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Illinois Country Living

Ken Macken
Ken Macken, Manager of Safety and Loss Control, AIEC

Safety & Health:

Stealing Copper Not Worth a Death Sentence
Prices are up 1,150 percent tempting thieves and costing lives

I recently read about a homeless man on the hunt for copper and aluminum. He targeted construction sites and storage yards where he would spend hours gutting equipment that was left out in the open. In two reported incidents, this man caused more than $10,000 worth of damage to two industrial type air compressors to net just $20 worth of copper.

This man is an example of the lengths some people will go to get their hands on certain metals, particularly copper.

It’s no secret that copper prices have risen dramatically over the past few years, which has caused an increase in copper theft. In fact, it has increased 1,150 percent from 2005 to 2006 and continues to rise. According to the U.S. Department of Energy, copper theft has become a $1 billion problem. They report that in 2006, 15 states reported at least one or more fatalities with Nevada reporting a record 43 break-ins resulting in injuries at substations across the state.

While many incidents have proven to be by small-time thieves, other groups are stealing larger, more profitable payloads of copper. A larger utility provider lost more than 2,000 feet of cable in a heist last year. The group of thieves cut the wire right off the utility poles and hauled it away, causing tens of thousands of dollars in damage.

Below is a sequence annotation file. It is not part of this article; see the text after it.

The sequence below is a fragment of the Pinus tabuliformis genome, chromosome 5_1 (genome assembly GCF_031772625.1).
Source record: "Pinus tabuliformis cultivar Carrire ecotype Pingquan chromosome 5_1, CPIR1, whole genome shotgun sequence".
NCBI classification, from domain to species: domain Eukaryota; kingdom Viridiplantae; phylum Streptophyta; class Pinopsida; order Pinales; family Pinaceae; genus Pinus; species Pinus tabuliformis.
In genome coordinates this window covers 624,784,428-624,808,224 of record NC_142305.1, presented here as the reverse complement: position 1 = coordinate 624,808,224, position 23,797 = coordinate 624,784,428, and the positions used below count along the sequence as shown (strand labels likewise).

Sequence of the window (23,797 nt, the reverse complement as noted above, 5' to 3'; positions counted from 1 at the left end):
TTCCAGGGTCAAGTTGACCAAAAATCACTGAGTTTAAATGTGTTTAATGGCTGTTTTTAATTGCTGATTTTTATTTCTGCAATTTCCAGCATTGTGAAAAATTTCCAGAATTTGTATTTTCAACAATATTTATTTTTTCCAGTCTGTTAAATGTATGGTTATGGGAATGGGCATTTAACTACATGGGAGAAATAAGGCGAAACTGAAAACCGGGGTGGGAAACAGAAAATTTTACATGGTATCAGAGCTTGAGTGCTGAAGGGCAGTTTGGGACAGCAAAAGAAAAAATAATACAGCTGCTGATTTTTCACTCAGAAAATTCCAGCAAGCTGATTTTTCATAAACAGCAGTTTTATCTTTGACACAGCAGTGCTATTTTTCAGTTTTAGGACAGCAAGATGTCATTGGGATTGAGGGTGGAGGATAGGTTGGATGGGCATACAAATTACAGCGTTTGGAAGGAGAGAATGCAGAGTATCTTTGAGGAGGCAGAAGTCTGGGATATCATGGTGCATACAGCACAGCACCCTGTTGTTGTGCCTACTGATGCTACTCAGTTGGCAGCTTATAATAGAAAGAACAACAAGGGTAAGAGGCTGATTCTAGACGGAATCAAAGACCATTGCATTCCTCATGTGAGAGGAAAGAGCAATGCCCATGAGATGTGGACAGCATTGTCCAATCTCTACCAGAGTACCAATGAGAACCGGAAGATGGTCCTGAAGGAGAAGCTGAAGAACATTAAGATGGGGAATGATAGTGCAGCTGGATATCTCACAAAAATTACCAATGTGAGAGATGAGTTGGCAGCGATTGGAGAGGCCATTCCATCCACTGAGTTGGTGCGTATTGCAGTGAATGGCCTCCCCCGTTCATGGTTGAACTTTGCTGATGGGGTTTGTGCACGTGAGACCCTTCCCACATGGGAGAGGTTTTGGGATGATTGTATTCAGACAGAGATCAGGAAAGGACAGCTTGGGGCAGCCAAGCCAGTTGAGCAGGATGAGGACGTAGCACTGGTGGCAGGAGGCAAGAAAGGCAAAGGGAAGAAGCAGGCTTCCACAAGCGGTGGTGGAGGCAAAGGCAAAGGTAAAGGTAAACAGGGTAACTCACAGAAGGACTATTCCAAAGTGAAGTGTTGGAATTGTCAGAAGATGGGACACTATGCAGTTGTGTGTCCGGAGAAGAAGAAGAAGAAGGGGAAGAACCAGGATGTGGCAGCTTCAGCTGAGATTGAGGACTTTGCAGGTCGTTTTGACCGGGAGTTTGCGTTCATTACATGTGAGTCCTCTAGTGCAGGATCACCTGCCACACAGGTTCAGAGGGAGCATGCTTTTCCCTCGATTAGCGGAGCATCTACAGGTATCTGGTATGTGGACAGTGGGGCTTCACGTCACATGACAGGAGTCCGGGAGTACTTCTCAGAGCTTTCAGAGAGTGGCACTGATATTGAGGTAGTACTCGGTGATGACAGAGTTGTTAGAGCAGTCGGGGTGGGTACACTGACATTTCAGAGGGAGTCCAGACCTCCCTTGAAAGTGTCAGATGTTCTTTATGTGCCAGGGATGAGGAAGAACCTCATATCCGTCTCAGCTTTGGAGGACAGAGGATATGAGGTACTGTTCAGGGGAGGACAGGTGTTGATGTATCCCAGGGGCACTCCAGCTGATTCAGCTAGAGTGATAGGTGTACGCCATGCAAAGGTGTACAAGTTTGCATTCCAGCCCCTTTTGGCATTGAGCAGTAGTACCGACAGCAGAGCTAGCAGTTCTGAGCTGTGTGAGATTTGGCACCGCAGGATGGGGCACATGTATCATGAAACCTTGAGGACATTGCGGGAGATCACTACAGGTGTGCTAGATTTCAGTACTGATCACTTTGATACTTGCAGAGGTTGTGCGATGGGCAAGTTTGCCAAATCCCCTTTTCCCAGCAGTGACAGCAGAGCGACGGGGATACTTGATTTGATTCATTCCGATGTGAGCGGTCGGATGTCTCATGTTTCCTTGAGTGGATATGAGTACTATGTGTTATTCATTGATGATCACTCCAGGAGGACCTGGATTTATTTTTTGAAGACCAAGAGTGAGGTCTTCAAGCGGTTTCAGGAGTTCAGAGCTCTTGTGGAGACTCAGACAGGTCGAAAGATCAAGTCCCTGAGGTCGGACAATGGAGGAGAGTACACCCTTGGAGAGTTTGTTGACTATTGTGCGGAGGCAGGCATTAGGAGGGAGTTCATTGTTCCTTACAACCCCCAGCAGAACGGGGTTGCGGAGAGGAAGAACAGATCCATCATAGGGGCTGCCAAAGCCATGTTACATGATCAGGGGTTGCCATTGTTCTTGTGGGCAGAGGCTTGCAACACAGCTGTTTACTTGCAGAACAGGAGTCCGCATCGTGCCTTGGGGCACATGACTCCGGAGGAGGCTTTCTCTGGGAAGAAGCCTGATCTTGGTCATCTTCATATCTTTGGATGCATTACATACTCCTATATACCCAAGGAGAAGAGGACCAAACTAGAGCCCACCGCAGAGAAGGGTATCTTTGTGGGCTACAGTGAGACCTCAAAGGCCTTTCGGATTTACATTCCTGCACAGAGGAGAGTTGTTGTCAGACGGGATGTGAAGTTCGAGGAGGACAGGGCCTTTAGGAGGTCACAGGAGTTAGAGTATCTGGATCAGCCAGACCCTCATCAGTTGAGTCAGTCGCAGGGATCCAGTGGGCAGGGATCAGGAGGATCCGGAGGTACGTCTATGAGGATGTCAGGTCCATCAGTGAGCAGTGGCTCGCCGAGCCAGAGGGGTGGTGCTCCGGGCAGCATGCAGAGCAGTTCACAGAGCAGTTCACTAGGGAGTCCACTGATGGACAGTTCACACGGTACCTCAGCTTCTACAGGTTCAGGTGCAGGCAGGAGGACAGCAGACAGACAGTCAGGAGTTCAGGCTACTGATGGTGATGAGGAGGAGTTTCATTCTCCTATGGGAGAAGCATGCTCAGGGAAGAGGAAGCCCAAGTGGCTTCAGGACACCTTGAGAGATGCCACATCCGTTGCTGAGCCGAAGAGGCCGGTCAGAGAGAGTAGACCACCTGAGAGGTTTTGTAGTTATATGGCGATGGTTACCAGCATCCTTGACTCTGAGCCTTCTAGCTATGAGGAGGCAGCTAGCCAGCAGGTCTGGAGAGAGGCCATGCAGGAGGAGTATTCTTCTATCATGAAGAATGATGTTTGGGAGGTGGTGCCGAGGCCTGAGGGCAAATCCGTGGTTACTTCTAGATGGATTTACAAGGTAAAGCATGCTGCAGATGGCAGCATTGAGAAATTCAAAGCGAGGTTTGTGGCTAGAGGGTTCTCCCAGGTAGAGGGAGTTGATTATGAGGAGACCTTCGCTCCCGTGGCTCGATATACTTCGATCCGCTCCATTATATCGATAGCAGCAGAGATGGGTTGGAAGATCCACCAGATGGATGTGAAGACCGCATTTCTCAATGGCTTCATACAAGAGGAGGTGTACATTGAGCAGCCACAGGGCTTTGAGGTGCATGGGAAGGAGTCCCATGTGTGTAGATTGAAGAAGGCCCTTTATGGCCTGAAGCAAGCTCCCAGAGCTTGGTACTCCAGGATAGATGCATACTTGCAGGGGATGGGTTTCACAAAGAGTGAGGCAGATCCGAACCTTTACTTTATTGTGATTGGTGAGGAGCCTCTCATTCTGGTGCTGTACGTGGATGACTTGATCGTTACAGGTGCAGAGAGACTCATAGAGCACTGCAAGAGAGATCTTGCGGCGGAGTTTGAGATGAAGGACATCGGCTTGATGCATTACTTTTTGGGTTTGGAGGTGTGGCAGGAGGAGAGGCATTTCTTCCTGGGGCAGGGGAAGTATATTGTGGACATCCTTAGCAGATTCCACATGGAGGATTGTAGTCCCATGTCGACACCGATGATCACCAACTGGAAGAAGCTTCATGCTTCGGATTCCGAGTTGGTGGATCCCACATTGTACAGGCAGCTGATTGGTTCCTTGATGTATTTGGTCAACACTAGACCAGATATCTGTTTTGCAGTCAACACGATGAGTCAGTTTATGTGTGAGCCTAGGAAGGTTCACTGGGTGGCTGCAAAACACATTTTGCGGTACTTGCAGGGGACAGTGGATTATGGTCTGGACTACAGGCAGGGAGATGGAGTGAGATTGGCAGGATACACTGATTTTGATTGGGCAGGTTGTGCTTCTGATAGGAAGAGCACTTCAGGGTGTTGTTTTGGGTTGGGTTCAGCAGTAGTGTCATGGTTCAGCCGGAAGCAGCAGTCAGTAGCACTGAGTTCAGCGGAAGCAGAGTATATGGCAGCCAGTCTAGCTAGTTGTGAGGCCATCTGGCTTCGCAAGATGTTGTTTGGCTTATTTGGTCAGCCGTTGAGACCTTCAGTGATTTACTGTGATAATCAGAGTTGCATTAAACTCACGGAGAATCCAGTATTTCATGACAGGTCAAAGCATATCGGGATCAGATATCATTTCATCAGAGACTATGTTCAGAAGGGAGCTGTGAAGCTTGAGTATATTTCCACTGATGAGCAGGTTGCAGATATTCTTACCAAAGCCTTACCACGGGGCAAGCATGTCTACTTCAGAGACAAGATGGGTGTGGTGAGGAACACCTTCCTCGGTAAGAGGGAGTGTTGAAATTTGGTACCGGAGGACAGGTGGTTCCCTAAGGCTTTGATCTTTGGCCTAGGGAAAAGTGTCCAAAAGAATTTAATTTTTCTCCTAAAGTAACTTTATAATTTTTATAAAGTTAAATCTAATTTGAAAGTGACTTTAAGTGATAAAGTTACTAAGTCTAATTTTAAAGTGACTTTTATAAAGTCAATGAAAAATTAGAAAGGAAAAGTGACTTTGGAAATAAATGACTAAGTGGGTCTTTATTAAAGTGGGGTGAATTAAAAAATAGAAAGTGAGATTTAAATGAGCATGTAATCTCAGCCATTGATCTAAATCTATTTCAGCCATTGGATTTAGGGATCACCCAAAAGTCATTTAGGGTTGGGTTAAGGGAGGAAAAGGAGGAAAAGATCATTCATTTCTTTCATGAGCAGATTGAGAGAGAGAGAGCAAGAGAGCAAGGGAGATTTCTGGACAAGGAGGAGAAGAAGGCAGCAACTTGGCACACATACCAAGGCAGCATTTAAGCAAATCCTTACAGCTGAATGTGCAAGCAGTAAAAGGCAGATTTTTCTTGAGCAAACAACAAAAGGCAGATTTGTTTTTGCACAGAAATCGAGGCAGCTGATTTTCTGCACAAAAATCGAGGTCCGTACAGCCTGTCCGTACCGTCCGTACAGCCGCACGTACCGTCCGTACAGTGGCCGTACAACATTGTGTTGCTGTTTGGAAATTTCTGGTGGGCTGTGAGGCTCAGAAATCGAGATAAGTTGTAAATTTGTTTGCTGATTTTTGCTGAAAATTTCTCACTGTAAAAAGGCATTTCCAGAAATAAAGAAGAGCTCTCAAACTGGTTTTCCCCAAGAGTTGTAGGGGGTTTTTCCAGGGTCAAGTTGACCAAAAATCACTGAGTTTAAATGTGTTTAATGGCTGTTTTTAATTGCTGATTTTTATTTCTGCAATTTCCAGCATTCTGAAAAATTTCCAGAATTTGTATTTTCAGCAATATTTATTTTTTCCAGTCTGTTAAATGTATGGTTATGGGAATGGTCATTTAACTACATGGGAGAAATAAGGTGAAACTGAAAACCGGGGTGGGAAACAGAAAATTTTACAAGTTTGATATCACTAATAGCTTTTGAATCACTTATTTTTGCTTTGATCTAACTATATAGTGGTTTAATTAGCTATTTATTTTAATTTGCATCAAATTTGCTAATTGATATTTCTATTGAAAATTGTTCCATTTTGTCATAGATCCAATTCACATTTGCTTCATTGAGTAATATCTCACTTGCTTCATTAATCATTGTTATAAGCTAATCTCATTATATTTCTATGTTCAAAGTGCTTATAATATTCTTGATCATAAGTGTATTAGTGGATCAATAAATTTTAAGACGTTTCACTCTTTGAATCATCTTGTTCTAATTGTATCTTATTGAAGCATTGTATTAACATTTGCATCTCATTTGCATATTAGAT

The lure of copper is very enticing as it’s a metal that is 100 percent recyclable. It’s easy to recycle and is relatively plentiful. Unfortunately, it is also reasonably accessible, according to Ken Geremia, Manager of Communications for the Copper Development Association, an arm of the U.S. copper, brass and bronze industry. The rise in copper prices is due primarily to increasing demand from China, the biggest purchaser of copper scrap.

Along with the obvious risk that copper theft poses for our electrical cooperatives, stealing anything from utility lines, poles or out of substations is a direct threat to life.

Recently, police in Kentucky say a 24-year-old man died while trying to steal copper from a cooperative power line. The authorities report that the victim was standing on a ladder when he made contact with an energized part of the system and was electrocuted.

There are so many other situations and details to deal with when working with an electrical distribution system; one would rather not have to deal with an issue like copper theft that could actually lead to injury or even death of those involved. It is, however, a reality. Copper theft is being experienced all around the country and our electrical cooperatives have been victimized as well.

What can we do to help curb this action? Fortunately, most cooperatives have begun practices to help thwart copper theft. Here are a few other suggestions to keep in mind:

• If you notice anything unusual with your local electric distribution system, including open sub-station gates, open equipment doors or lids without the obvious presence of a worker around, hanging wire, etc., call your local cooperative with information and locations. Don’t try and handle on your own.

• If you see anyone around your electrical utility equipment that’s not an employee of your co-op, call your co-op immediately.

• Never enter or touch equipment inside a substation. Stay away from powerlines or anything touching a powerline, especially things that don't look like they belong or have been tampered with.

• Help spread the word about the deadly consequences that can result from trying to steal copper.

As always, if you have any questions feel free to call your local electric cooperative!

For More Information:

Ken Macken is Manager of Safety and Loss Control for the Association of Illinois Electric Cooperatives, 217-241-7933.



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Association of Illinois Electric Cooperatives

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